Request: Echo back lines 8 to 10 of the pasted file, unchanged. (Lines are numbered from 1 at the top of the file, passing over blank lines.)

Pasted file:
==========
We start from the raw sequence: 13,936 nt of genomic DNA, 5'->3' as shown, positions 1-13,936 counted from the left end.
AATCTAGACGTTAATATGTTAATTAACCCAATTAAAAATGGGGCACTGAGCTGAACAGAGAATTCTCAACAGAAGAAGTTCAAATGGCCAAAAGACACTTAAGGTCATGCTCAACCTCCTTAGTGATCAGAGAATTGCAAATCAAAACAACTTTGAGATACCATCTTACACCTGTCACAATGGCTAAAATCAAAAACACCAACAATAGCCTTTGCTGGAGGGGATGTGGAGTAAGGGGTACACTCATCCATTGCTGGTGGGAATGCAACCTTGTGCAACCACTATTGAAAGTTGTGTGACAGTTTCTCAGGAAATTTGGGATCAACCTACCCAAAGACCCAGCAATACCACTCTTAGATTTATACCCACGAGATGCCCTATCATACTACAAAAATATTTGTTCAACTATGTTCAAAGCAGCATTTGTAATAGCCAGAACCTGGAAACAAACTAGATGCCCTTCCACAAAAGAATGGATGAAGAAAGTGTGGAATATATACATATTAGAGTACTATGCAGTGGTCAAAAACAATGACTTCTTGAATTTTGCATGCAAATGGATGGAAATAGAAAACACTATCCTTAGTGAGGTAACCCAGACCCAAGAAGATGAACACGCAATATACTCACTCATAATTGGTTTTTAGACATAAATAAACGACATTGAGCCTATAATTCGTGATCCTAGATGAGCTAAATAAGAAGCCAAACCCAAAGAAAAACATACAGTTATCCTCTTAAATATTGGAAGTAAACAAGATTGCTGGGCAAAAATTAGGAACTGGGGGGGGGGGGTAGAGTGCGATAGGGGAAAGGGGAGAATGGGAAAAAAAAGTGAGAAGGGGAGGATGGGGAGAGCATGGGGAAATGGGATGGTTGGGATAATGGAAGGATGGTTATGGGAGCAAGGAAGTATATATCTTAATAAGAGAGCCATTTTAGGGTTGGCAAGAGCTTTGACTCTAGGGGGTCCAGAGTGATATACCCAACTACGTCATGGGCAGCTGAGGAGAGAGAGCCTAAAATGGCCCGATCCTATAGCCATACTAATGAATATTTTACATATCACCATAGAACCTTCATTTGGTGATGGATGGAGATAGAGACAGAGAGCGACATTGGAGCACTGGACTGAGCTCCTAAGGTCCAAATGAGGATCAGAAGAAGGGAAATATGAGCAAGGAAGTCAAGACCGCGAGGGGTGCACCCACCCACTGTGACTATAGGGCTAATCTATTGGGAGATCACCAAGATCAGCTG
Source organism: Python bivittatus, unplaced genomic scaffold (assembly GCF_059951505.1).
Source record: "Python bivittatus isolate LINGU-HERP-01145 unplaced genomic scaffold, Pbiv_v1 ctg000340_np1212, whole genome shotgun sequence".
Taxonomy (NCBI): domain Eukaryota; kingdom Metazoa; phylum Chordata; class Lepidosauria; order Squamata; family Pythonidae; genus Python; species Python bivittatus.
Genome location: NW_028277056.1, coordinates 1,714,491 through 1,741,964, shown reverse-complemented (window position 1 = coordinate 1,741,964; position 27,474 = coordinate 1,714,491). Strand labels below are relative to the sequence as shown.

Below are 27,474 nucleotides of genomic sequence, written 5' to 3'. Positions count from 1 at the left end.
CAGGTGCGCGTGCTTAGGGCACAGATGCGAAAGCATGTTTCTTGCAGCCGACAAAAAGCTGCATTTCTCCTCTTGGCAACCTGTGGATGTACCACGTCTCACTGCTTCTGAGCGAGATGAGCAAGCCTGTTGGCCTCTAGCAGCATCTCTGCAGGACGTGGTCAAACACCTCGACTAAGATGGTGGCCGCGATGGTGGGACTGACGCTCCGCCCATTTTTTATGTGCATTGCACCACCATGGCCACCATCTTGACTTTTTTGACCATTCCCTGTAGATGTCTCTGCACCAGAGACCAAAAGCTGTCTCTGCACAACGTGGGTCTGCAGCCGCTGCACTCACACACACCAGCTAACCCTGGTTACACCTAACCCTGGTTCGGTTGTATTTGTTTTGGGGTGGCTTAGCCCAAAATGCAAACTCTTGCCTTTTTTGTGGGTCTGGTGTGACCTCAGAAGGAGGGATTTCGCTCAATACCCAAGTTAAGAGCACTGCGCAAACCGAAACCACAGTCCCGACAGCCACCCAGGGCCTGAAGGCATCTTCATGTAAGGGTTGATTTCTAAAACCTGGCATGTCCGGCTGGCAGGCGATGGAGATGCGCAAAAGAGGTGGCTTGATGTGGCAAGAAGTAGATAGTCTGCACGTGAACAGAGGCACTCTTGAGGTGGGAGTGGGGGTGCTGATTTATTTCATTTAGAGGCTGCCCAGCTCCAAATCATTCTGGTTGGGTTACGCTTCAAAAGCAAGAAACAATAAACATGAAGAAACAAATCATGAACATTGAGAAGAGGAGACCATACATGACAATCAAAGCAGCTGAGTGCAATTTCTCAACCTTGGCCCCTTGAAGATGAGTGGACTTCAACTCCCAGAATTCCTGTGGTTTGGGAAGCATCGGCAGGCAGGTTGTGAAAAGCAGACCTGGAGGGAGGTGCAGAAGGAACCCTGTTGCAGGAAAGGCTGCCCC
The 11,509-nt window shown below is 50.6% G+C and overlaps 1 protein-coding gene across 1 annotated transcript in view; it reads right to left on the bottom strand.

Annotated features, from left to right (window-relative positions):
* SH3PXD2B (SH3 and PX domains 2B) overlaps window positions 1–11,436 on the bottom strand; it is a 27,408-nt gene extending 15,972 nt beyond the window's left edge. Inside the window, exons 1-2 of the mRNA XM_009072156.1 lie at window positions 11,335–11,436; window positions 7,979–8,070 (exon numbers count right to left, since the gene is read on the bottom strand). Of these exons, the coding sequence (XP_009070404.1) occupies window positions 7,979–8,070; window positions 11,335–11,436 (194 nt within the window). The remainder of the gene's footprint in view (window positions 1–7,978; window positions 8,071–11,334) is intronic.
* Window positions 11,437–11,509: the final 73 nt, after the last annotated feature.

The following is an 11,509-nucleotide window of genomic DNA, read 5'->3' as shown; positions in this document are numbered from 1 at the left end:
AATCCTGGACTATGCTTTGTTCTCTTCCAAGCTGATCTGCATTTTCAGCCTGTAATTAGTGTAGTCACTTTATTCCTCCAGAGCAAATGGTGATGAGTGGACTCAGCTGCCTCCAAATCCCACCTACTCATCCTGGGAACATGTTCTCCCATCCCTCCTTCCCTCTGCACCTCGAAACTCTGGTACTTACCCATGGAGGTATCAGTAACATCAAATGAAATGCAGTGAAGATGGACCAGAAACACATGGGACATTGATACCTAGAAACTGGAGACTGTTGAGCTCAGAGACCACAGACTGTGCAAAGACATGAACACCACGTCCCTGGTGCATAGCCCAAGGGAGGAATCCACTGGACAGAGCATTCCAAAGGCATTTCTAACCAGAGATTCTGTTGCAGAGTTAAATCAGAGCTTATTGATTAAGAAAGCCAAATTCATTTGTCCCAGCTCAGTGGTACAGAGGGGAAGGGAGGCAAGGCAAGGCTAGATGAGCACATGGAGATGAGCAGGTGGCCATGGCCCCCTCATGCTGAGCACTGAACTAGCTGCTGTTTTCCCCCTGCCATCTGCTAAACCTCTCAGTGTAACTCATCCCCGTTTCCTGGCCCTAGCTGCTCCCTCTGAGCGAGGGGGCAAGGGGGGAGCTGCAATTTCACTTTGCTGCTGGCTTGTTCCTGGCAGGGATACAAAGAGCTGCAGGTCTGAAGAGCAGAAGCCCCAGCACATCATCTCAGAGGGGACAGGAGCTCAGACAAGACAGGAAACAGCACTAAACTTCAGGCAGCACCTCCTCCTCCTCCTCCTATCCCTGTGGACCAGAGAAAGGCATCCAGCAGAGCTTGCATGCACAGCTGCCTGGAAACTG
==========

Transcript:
CAGGTGCGCGTGCTTAGGGCACAGATGCGAAAGCATGTTTCTTGCAGCCGACAAAAAGCTGCATTTCTCCTCTTGGCAACCTGTGGATGTACCACGTCTCACTGCTTCTGAGCGAGATGAGCAAGCCTGTTGGCCTCTAGCAGCATCTCTGCAGGACGTGGTCAAACACCTCGACTAAGATGGTGGCCGCGATGGTGGGACTGACGCTCCGCCCATTTTTTATGTGCATTGCACCACCATGGCCACCATCTTGACTTTTTTGACCATTCCCTGTAGATGTCTCTGCACCAGAGACCAAAAGCTGTCTCTGCACAACGTGGGTCTGCAGCCGCTGCACTCACACACACCAGCTAACCCTGGTTACACCTAACCCTGGTTCGGTTGTATTTGTTTTGGGGTGGCTTAGCCCAAAATGCAAACTCTTGCCTTTTTTGTGGGTCTGGTGTGACCTCAGAAGGAGGGATTTCGCTCAATACCCAAGTTAAGAGCACTGCGCAAACCGAAACCACAGTCCCGACAGCCACCCAGGGCCTGAAGGCATCTTCATGTAAGGGTTGATTTCTAAAACCTGGCATGTCCGGCTGGCAGGCGATGGAGATGCGCAAAAGAGGTGGCTTGATGTGGCAAGAAGTAGATAGTCTGCACGTGAACAGAGGCACTCTTGAGGTGGGAGTGGGGGTGCTGATTTATTTCATTTAGAGGCTGCCCAGCTCCAAATCATTCTGGTTGGGTTACGCTTCAAAAGCAAGAAACAATAAACATGAAGAAACAAATCATGAACATTGAGAAGAGGAGACCATACATGACAATCAAAGCAGCTGAGTGCAATTTCTCAACCTTGGCCCCTTGAAGATGAGTGGACTTCAACTCCCAGAATTCCTGTGGTTTGGGAAGCATCGGCAGGCAGGTTGTGAAAAGCAGACCTGGAGGGAGGTGCAGAAGGAACCCTGTTGCAGGAAAGGCTGCCCC
The 11,509-nt window shown below is 50.6% G+C and overlaps 1 protein-coding gene across 1 annotated transcript in view; it reads right to left on the bottom strand.

Annotated features, from left to right (window-relative positions):